FDA Designates Opioid Overdose Treatment for Fast Track Development Program
A Kentucky company headed by a recognized expert in nasal delivery of medication says its intranasal naloxone spray, a drug designed to treat opioid overdoses, has received Fast Track designation from the Food and Drug Administration (FDA).
The Fast Track program of the FDA is designed to expedite the development and review of new drugs that are intended to treat serious or life-threatening conditions and that demonstrate the potential to address unmet medical needs. Fast Track-designated drugs ordinarily qualify for priority review, thereby expediting the FDA review process. AntiOp and the FDA may also be able to employ additional tools to expedite the FDA review process such as “rolling submission,” whereby AntiOp may submit portions of the new drug application (NDA) in a staged NDA submission process.
“The FDA has been very supportive of how we are developing our technology,” said AntiOp founder and CEO Daniel Wermeling. “This Fast Track designation, combined with our recent collaboration with Reckitt Benckiser Pharmaceuticals Inc., validates our vision and belief that this drug has the potential to fulfill an unmet medical need in the U.S.” The latest data from the CDC, for 2011 data, demonstrated that the national opioid overdose death rate continues to climb. A new ready-to-use, needle-free, naloxone delivery system may provide medical providers and their patients more options to rescue a loved one.
“We view the FDA decision to grant Fast Track designation to AntiOp for intranasal naloxone as an exciting and positive first step toward accelerating the commercialization of a simple, ready-to-use treatment needed to address the growing epidemic of opioid overdose,” said Shaun Thaxter, CEO, Reckitt Benckiser Pharmaceuticals Inc.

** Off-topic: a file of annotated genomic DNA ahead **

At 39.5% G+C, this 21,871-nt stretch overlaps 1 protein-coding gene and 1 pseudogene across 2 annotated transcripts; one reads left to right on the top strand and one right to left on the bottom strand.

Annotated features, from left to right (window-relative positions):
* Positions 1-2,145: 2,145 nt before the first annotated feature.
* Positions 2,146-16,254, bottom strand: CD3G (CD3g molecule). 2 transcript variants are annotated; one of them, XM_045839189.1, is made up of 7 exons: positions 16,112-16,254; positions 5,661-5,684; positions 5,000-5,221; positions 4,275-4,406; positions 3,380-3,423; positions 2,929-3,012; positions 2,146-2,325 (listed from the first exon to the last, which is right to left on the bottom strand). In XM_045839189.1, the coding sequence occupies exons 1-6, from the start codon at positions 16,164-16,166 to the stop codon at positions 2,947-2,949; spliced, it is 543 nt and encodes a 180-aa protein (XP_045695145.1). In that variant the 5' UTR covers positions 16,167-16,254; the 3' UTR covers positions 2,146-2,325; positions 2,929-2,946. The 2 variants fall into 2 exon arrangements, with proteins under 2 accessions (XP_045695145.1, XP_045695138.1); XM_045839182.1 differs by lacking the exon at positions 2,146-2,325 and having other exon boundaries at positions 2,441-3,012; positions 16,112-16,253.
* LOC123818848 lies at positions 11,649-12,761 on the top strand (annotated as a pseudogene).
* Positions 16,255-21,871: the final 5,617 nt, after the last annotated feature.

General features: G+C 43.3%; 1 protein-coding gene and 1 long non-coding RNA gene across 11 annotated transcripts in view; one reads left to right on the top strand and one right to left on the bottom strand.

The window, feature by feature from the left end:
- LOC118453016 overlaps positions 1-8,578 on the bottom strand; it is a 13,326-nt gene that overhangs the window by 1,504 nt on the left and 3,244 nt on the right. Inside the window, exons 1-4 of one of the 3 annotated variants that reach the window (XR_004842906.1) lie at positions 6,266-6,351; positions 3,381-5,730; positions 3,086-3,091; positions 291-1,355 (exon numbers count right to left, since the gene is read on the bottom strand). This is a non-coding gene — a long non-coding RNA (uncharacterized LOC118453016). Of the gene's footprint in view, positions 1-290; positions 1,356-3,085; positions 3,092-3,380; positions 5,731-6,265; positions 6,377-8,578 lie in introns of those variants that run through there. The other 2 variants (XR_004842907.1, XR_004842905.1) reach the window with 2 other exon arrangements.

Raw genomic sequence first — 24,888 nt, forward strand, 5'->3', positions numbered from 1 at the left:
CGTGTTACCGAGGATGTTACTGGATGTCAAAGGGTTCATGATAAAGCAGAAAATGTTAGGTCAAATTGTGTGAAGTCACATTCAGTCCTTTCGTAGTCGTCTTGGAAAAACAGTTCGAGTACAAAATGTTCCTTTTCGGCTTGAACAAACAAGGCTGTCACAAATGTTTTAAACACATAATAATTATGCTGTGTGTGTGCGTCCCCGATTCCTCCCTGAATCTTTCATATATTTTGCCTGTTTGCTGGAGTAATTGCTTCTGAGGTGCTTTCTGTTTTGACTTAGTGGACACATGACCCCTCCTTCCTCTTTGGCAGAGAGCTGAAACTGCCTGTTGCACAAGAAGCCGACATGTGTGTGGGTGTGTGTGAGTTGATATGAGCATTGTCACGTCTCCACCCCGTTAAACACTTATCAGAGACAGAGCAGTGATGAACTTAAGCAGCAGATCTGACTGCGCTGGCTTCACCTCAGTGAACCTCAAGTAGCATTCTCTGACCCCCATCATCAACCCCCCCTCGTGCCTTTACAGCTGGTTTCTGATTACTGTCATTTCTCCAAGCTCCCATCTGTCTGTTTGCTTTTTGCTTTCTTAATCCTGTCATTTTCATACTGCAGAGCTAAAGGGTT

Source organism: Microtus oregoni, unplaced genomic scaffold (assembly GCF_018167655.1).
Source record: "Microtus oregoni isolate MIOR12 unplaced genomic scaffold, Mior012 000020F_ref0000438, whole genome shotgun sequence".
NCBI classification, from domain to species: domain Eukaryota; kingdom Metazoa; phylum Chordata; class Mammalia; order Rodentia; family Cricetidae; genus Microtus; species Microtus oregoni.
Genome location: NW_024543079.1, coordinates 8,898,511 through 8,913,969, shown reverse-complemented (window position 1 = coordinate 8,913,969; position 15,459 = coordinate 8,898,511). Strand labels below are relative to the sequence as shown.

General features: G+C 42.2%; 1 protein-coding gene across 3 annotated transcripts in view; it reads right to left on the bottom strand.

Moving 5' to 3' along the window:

Wermeling added that the company has received continuing support from the National Institutes of Health and its National Institute on Drug Abuse (NIDA), which recently approved grant funding of $1 million annually for three years to advance development of AntiOp’s naloxone spray. Total federal and state grant funding to date exceeds $5 million, almost $4.5 million of that from the NIDA.
In addition, the Kentucky Economic Development Cabinet has provided AntiOp with development funding. Wermeling added that the University of Kentucky Colleges of Pharmacy and Medicine and the National Institutes of Health Center for Clinical and Translational Science have provided critical support to AntiOp.
“We have had tremendous help from so many organizations and individuals who are motivated by the great potential of this product,” Wermeling said, “and we are proud to have them on our team.”
Deaths due to opioid overdose have tripled since 1990, according to the Centers for Disease Control and Prevention (CDC). The CDC’s most recent data reveal approximately 16,500 deaths occur in the U.S. each year from prescription opioids. Studies have shown that approximately 800,000 ambulance runs occur each year in the U.S. in response to suspected opioid overdoses, involving both prescription medications and heroin. Commonly prescribed opioid painkillers include hydrocodone, methadone, oxycodone and oxymorphone.